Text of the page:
In the conversation, Peterson and Barron discussed the Salisbury West fixed scale facility, and Peterson disputed that there were any technical problems occurring at the scale.

Peterson also addressed the allegation that a representative from the Department of Public Safety called Austin’s company on June 7 to have Austin dismissed.

Peterson confirmed that he was the senior manager of the Road Check blitz during the incident.

In his statement, he said he called Austin’s dispatch on June 7 to provide them an account of the incident with Austin and his refusal to return his tractor-trailer to the Salisbury scale for massing.

According to Peterson, what transpired was that the dispatchers were contacted, and by him alone, and were told of the escalating situation and what they perceived to be Austin’s refusal to cooperate.

He said he asked dispatch to try and contact Austin since he was becoming hostile and aggressive.

Dispatch was asked to explain to Austin the legal requirements of a peace officer’s directive and to try and have him return for massing without further incident. Prior to dispatch being able to contact Austin, he consented to return to the facility.

Peterson said that the allegation that he had contacted Austin’s employer with the statement that if the company didn’t get rid of him it could expect to see an increased number of its trucks hauled over to the scale was untrue.

The whole event brought forth some serious questions. Does a driver who has worked for 25 years and who has won a safe driving award get more of a chance to explain himself, in a situation like Austin’s where both sides said there was escalation, due to misunderstanding, frustration, or some other variable?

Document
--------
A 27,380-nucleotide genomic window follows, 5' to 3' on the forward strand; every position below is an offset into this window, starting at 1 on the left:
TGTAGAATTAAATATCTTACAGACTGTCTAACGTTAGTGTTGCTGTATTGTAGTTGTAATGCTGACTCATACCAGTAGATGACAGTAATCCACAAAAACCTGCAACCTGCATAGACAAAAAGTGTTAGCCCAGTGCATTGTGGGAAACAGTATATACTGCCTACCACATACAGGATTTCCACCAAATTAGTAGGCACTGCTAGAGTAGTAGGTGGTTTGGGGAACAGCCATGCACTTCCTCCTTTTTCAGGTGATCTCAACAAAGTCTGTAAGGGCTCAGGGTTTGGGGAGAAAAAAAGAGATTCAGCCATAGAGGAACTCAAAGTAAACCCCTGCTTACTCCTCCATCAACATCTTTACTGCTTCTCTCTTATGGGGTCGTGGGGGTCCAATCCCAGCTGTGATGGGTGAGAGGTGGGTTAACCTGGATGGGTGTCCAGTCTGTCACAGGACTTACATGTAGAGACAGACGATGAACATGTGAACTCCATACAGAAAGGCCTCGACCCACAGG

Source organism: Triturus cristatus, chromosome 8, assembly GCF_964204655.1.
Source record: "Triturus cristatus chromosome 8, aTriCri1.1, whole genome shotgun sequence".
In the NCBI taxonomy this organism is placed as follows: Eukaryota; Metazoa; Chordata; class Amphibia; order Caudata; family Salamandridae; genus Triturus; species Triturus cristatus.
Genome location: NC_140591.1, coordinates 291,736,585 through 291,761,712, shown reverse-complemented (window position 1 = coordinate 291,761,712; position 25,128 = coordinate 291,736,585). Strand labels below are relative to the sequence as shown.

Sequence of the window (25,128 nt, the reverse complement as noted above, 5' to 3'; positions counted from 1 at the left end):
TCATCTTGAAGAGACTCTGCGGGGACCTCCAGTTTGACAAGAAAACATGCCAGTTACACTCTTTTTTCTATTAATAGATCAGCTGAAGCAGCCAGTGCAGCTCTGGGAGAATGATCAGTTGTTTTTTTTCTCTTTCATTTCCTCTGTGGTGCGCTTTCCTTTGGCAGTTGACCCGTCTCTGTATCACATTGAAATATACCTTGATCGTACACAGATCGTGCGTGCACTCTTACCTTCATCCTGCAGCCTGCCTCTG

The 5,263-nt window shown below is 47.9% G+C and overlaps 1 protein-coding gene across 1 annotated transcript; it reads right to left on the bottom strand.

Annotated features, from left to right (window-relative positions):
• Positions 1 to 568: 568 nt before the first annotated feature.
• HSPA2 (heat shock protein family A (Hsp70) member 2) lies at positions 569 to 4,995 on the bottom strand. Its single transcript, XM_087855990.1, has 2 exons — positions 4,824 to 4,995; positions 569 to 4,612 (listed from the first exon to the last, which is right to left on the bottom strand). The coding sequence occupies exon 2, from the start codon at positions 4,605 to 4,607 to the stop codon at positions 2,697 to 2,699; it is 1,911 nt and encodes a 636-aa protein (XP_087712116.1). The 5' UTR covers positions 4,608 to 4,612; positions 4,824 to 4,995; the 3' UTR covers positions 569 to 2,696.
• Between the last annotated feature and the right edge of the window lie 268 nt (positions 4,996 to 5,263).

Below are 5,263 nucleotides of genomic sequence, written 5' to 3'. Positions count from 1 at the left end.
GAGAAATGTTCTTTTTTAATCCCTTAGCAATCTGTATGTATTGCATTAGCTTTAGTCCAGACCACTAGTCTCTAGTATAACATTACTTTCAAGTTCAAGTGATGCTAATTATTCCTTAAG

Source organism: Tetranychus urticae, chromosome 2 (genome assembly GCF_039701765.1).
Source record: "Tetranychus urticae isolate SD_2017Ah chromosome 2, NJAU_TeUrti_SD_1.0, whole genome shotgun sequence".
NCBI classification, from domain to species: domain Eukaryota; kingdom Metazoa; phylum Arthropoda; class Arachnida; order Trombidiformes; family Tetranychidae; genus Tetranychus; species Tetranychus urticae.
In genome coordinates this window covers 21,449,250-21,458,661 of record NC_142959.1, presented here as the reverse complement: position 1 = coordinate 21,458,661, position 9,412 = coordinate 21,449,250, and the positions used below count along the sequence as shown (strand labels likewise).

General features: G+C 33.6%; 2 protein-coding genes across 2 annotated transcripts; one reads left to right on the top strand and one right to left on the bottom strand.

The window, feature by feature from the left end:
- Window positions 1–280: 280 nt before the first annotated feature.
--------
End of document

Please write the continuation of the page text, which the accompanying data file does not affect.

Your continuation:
How tenuous is a driver’s hold on his job, in the face of allegations he has done something against proper conduct?

“There’s no question that conduct plays a role,” said Barron.

Both Austin and the peace officers involved stated that the situation escalated the night of June 7 to where the RCMP were brought in because of allegations or perceptions on both sides of the threat of assault.

But Austin’s communication with his employer, just following the incident, was through a voice-mail, and his subsequent dismissal came in the form of a letter sent the following day. Was there a massive breach in communication that could have played out differently in the light of day?

“For an employer to act that way in spite of the fact that Austin was found not guilty of any charges, is in breach of employment law. An employer should never take the opportunity to terminate until an actual conviction,” said Barron.

“The courts accepted that the location of the off-ramp wasn’t safe for pulling over – less than 100 yards from where they put their lights on,” he added.

At press time, Austin planned to pursue a constructive discharge suit against his employer, with Barron optimistic that things will play in his favour.

“I see Bob Austin riding at the top of the hill,” Barron told Truck News.

Austin has begun to get some contract work at a towing company, and is slowly building back into a routine, hopefully one that sees things proceed ever smoothly for all involved in the driving and enforcement process.

– If you missed the first two parts of this story, go to and visit the Print Archives.